By Brad Carr
I’m an Eagles supporter who lives in Melbourne. The most common question I get asked is, “Why do you barrack for West Coast?”
The conversation normally goes along the following lines:
Local: “Who do you barrack for?”
Me: “West Coast”
Local (contorts face uncomfortably): “Eeeeww (pauses). Are you from over there?”
Me: “Yeah, originally”
Local: (relaxing facial muscles) “Oh, that’s all right then.”
It’s as though following a team from out of town is (initially) abhorrent, but has some credibility attached to it if it’s reflecting a sense of loyalty to one’s origins.
The initial abhorrence is sometimes just interstate parochialism, but sometimes I also think it’s that West Coast, Adelaide and Fremantle are still perceived by many as “artificial” or “made-up” clubs, despite the passing of two decades. We’re considered to lack the proper standing that can only come with time, and (for two of those clubs) to have an insufficient failure-to-premierships ratio to really understand the game. And so, I think a bit of explanation is warranted in our own defence.
There are plenty of Eagles and Crows fans in Melbourne and Sydney, and after-match functions after away games often become ‘reunion’ occasions, among old school and uni friends who have similarly made the move east. Most have not only remained loyal to the footy club, but also see the team as their key connection with their ‘emotional home’.
Probably nothing unique about that. Where it gets different for those of us from the West (at least those aged 30+) is that, because our state was split in two when Perth’s second team debuted in 1995, we had to choose our footy team during adulthood. This brought a far more complex set of factors in selecting a team that most others might relate to.
Victorians found themselves barracking for Carlton because Dad had decided it for them, or Hawthorn because they were the top team when they were in primary school, or Geelong because they really liked their pet cat at age 5. I similarly barrack for East Perth in the WAFL (indoctrinated by my Grandfather at age 4), but decision-time for AFL allegiances came (in my case) at age 19.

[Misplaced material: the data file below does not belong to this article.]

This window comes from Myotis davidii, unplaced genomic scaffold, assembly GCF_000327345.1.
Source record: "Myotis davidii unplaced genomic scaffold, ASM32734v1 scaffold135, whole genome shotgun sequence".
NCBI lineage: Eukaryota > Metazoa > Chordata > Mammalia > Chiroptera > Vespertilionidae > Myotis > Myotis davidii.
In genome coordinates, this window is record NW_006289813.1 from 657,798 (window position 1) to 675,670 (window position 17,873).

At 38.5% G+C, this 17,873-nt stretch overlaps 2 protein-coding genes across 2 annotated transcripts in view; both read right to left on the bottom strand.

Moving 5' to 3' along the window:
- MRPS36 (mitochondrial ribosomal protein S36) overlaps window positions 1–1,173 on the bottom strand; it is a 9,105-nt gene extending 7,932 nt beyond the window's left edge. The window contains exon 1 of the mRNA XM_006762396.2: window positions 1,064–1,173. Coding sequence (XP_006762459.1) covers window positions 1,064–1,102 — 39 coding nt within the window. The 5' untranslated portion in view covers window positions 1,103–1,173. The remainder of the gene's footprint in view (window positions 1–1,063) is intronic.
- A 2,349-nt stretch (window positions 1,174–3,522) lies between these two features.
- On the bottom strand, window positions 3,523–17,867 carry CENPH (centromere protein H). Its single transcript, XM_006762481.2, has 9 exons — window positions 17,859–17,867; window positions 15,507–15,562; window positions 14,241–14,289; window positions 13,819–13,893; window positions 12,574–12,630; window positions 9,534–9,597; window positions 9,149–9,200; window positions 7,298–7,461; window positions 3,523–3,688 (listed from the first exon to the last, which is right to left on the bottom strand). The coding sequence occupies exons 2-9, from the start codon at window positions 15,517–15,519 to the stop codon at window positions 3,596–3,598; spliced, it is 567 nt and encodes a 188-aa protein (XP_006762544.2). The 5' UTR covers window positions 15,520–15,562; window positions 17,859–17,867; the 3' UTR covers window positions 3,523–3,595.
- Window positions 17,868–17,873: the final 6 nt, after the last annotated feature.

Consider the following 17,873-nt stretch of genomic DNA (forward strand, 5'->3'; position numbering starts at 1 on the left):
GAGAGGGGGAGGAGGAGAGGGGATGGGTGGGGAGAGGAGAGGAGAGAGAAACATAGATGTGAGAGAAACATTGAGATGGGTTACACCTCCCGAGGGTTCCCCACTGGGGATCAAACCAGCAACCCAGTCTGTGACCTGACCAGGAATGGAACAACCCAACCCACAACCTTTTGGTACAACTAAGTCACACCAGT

Eagles or Dockers? Which way do you jump? You’re a West Aussie, you’ve followed the Eagles for the last 8 years because they were the WA team taking on the eastern-staters, you’ve maybe enjoyed barracking for both teams through the first six weeks, but now the Round 7 derby is here and you’ve got to make a choice.
I think it was a unique situation in the AFL, at least to this point, pending how things evolve in Qld & NSW over the next few years. Even in SA, the 2-team structure there cleaved fairly neatly, between essentially Port and the non-Port parts of the SANFL (and with feelings heightened all the more by Port’s attempt to join the AFL in 1990), so really no choosing to speak of there.
Ultimately, WA footy fans chose along a number of different bases.
First, there are the obvious factors. Let’s start with WAFL club loyalties. East Freo & South Freo obviously identified more with the Dockers, whilst Claremont coach Gerard Neesham took half his WAFL team with him to Freo Oval. Those of us who had grown up following Perth teams generally hated both Freo clubs, and so had no reason to naturally identify with a team called “Fremantle”. Even so, I have a cousin who was a diehard South Freo fan and who has remained as a rusted-on Eagles fanatic, and I know of Subiand Claremont fans who now won’t wear anything that isn’t purple.
Secondly (and equally obviously) is success. If you revelled in the 1992 and 1994 flags, it probably made it easier to stick with the blue and gold. And equally, the love of the underdog drove others to jump on the Freo bandwagon (and those people haven’t had their philosophy tested ever since).
Then there’s the issue of the ‘disaffected’ – those WA fans who had started out with the Eagles, but by 1995 had grown a bit sick of them or thought they were too big for their boots, and so were ready to jump onboard a new WA team – and here’s where it starts to get a little more obtuse, particularly for those from outside the WA.
Part of this was about Malthouse. I rate him, respect him, and continue to be grateful for what he did for our football club, despite the identity of his current employer. But he alienated others. His media persona was curt, grumpy and one of impatience or even intolerance. Viewed by the public through the media lens, many fans saw Mick the same way as a jilted journalist would/did.
Not only that, but he (for want of a better word) ‘Victorianised’ the Eagles. The team bulked up, and learnt to play solid body-on-body football – the sort they needed to play on the short, muddy suburban Victorian grounds of that era, as opposed to the open, fast, free-feeling football that we played on the longer, rock-hard, bouncy grounds around the WAFL. Our club also became intensely professional, which also had the by-product of being less accessible to the general public, especially with the advent of the then-new concept of lock-out training sessions.